The campaign here is one of a number being fought for low paid cleaners by the United Voices of the World trade union, which many employers refuse to recognise and try to avoid having to deal with. The large established trade unions – with a few notable local branch exceptions – have not been very succesful in recruiting low paid workers and dealing with their problems, particularly when many of these workers don’t have English as their first language. They often have cosy arrangements with large employers and are ‘recognised’ as representing low paid workers even when they have few if any members among them. Unsurprisingly they haven’t done much for those at the bottom.

Unions such as the UVW are ‘grass roots’ unions with few if any paid staff – and those who work for them generally do so on the London Living Wage they fight for on behalf of their members. They are small enough to have simple democratic structures where every member can have a say – and in their first language. They organise effective protests at workplaces, but also educational classes (particularly language classes) and social events, a few of which I’ve been invited to and have enjoyed.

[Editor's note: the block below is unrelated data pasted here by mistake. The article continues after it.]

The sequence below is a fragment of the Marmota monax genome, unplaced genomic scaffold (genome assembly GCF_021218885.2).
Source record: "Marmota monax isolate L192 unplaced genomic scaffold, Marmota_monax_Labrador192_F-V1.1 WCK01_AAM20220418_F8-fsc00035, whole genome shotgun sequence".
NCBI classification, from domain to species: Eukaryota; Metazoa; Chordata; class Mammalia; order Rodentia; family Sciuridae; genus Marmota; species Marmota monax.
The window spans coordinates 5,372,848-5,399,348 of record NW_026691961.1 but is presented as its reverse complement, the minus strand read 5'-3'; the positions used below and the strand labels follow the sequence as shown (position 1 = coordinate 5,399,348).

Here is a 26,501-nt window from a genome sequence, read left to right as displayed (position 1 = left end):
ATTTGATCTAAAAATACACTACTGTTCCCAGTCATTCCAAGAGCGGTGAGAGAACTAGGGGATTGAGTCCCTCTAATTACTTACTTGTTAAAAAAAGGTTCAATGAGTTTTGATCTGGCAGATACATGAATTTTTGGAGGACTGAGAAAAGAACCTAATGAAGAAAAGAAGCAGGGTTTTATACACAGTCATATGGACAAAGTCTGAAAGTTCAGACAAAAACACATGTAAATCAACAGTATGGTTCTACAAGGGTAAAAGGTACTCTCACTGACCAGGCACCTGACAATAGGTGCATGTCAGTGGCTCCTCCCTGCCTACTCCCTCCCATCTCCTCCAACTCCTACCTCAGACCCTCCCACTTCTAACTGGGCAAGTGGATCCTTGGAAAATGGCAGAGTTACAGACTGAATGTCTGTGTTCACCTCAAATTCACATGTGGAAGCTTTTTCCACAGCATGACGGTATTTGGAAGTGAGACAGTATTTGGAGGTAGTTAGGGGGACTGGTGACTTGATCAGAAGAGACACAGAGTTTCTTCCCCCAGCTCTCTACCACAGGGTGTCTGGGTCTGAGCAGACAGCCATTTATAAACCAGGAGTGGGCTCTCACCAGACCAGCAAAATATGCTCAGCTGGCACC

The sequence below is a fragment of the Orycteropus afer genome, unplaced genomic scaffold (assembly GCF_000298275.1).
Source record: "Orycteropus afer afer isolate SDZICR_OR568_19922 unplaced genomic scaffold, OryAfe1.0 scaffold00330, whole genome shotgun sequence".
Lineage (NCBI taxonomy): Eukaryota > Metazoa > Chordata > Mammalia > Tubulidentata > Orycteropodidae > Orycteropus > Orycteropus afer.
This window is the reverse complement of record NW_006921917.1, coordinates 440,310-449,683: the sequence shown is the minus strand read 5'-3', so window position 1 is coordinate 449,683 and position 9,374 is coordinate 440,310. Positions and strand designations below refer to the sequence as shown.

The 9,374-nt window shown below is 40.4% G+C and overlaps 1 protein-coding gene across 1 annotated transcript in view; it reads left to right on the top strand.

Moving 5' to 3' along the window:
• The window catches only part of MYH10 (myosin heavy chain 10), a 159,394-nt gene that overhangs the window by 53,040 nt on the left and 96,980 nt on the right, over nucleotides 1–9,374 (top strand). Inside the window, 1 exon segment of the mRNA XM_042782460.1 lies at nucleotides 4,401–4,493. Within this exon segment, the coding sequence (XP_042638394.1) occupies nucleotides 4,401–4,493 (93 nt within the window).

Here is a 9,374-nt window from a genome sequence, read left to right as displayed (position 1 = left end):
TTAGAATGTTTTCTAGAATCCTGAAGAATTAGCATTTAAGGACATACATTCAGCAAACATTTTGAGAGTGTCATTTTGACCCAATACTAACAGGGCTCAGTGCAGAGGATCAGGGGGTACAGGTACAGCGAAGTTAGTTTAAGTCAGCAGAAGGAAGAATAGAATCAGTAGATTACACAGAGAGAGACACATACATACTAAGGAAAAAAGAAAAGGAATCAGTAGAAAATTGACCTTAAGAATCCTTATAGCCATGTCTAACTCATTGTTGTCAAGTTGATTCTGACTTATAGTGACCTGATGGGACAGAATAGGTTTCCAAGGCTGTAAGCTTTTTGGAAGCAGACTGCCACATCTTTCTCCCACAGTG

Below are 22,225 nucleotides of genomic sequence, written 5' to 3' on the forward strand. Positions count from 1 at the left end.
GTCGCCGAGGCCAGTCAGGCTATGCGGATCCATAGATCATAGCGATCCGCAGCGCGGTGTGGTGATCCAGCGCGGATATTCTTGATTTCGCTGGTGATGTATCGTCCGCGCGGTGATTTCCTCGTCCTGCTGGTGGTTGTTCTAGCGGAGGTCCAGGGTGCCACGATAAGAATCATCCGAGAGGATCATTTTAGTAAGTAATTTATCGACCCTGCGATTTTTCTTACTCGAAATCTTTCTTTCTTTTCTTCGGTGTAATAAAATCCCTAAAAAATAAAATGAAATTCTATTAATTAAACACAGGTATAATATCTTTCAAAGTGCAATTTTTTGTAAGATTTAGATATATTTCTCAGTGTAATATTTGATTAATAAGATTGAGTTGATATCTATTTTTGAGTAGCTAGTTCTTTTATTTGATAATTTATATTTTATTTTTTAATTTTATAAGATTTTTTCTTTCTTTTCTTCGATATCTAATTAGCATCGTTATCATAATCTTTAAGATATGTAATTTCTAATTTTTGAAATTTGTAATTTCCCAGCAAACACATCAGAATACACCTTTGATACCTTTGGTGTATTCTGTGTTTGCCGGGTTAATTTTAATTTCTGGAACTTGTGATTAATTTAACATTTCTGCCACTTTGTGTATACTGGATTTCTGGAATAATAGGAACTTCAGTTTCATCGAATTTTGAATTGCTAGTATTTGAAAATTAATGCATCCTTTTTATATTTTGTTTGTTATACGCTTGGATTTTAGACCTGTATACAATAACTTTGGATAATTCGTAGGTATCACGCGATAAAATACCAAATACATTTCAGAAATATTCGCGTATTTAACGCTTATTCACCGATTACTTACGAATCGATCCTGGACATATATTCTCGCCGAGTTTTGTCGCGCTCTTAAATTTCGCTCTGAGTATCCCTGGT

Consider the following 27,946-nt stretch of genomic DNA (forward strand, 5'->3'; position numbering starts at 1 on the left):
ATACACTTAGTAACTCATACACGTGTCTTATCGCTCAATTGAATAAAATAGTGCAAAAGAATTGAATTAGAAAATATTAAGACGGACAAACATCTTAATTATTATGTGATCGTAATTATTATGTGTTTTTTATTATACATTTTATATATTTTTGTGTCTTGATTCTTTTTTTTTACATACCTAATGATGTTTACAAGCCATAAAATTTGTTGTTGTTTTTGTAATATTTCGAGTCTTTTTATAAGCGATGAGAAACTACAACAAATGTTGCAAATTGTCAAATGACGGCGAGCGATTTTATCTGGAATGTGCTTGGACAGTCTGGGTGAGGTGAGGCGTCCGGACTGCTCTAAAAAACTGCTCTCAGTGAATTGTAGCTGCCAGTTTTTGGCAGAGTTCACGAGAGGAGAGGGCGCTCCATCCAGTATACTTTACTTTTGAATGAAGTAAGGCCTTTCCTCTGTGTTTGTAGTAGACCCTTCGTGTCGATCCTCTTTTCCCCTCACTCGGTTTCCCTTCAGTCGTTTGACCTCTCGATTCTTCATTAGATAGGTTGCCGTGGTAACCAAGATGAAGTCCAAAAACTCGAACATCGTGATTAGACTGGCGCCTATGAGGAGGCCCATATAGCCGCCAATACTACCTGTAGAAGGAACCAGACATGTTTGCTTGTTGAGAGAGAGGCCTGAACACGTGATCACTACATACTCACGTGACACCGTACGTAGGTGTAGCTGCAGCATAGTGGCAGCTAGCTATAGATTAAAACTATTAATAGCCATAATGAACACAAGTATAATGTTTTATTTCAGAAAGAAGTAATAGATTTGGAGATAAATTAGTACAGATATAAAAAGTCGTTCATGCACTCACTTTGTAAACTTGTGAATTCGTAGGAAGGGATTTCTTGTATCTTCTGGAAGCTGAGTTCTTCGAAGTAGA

The main problem in photographing the event was the weather. The  protest began in light rain, but it was soon pouring, and there was only very limited shelter. Some of the protesters were directly against the wall of the building, where an overhang gave some protection, while others stood in the rain under umbrellas.

I had an umbrella with me, but it isn’t easy to take pictures holding one – cameras really need both hands to operate. And sometimes I could stand with those under the underhang, but it wasn’t always the right place to be to take pictures.  Occasionally I could stand under one of the umbrellas various people were holding, but more often I was standing a little further away and they poured water down on me.

I was getting very wet, and so were the two cameras I was using. Both the Nikon D810 and the D750 have some weather protection, though the lenses are leaky.